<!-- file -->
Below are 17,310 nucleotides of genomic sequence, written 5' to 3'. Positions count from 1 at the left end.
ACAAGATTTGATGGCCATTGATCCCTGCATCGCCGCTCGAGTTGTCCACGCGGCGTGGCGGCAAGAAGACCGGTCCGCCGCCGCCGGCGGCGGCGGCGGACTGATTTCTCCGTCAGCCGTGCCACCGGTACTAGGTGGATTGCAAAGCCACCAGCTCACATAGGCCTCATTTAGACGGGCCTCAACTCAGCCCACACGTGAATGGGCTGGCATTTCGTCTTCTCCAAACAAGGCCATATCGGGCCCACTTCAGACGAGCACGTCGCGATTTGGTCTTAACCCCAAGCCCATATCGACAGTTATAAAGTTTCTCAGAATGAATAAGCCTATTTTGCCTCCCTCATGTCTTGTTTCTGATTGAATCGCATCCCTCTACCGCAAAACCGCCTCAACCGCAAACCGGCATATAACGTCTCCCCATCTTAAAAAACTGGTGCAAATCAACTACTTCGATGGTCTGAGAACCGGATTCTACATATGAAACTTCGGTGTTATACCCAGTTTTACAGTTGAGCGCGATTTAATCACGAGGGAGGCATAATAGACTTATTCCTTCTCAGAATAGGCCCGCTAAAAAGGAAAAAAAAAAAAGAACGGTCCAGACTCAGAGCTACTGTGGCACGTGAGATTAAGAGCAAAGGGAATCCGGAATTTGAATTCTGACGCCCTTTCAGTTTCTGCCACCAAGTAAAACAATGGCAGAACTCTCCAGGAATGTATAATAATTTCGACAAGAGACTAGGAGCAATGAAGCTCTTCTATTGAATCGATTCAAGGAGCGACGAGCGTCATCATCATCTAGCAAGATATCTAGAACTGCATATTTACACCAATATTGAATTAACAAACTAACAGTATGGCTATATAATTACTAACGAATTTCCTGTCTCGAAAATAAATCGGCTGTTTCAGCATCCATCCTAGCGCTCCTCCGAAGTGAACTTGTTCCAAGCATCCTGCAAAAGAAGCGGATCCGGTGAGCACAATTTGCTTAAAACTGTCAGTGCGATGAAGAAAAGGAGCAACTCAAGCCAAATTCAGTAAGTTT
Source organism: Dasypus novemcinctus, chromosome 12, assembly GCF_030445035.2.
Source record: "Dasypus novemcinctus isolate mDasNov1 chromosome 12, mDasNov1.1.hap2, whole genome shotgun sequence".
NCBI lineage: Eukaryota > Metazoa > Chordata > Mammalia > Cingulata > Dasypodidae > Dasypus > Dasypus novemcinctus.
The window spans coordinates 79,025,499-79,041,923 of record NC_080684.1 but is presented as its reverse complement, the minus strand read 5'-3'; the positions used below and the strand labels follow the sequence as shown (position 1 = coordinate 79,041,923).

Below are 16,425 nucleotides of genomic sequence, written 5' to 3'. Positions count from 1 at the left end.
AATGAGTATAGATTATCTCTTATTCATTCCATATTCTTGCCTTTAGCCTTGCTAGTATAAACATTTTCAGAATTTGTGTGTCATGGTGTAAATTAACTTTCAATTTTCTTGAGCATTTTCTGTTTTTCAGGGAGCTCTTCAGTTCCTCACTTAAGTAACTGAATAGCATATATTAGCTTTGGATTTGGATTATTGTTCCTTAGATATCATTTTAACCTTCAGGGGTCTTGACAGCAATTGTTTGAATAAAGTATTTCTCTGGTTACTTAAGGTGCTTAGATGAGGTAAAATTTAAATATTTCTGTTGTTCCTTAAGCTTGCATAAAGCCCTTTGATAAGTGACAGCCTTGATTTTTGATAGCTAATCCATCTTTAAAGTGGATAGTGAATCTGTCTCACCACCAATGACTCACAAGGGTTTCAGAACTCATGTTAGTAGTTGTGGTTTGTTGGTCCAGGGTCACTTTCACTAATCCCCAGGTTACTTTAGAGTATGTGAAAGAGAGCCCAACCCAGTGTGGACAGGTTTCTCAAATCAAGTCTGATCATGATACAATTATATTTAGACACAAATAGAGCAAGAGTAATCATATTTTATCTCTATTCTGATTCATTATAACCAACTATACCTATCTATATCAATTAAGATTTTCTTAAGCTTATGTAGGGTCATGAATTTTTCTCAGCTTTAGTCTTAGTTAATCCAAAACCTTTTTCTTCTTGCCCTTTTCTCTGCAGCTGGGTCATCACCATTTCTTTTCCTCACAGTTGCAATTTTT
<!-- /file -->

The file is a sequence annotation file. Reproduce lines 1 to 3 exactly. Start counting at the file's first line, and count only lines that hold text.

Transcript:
Below are 17,310 nucleotides of genomic sequence, written 5' to 3'. Positions count from 1 at the left end.
ACAAGATTTGATGGCCATTGATCCCTGCATCGCCGCTCGAGTTGTCCACGCGGCGTGGCGGCAAGAAGACCGGTCCGCCGCCGCCGGCGGCGGCGGCGGACTGATTTCTCCGTCAGCCGTGCCACCGGTACTAGGTGGATTGCAAAGCCACCAGCTCACATAGGCCTCATTTAGACGGGCCTCAACTCAGCCCACACGTGAATGGGCTGGCATTTCGTCTTCTCCAAACAAGGCCATATCGGGCCCACTTCAGACGAGCACGTCGCGATTTGGTCTTAACCCCAAGCCCATATCGACAGTTATAAAGTTTCTCAGAATGAATAAGCCTATTTTGCCTCCCTCATGTCTTGTTTCTGATTGAATCGCATCCCTCTACCGCAAAACCGCCTCAACCGCAAACCGGCATATAACGTCTCCCCATCTTAAAAAACTGGTGCAAATCAACTACTTCGATGGTCTGAGAACCGGATTCTACATATGAAACTTCGGTGTTATACCCAGTTTTACAGTTGAGCGCGATTTAATCACGAGGGAGGCATAATAGACTTATTCCTTCTCAGAATAGGCCCGCTAAAAAGGAAAAAAAAAAAAGAACGGTCCAGACTCAGAGCTACTGTGGCACGTGAGATTAAGAGCAAAGGGAATCCGGAATTTGAATTCTGACGCCCTTTCAGTTTCTGCCACCAAGTAAAACAATGGCAGAACTCTCCAGGAATGTATAATAATTTCGACAAGAGACTAGGAGCAATGAAGCTCTTCTATTGAATCGATTCAAGGAGCGACGAGCGTCATCATCATCTAGCAAGATATCTAGAACTGCATATTTACACCAATATTGAATTAACAAACTAACAGTATGGCTATATAATTACTAACGAATTTCCTGTCTCGAAAATAAATCGGCTGTTTCAGCATCCATCCTAGCGCTCCTCCGAAGTGAACTTGTTCCAAGCATCCTGCAAAAGAAGCGGATCCGGTGAGCACAATTTGCTTAAAACTGTCAGTGCGATGAAGAAAAGGAGCAACTCAAGCCAAATTCAGTAAGTTT
Source organism: Dasypus novemcinctus, chromosome 12, assembly GCF_030445035.2.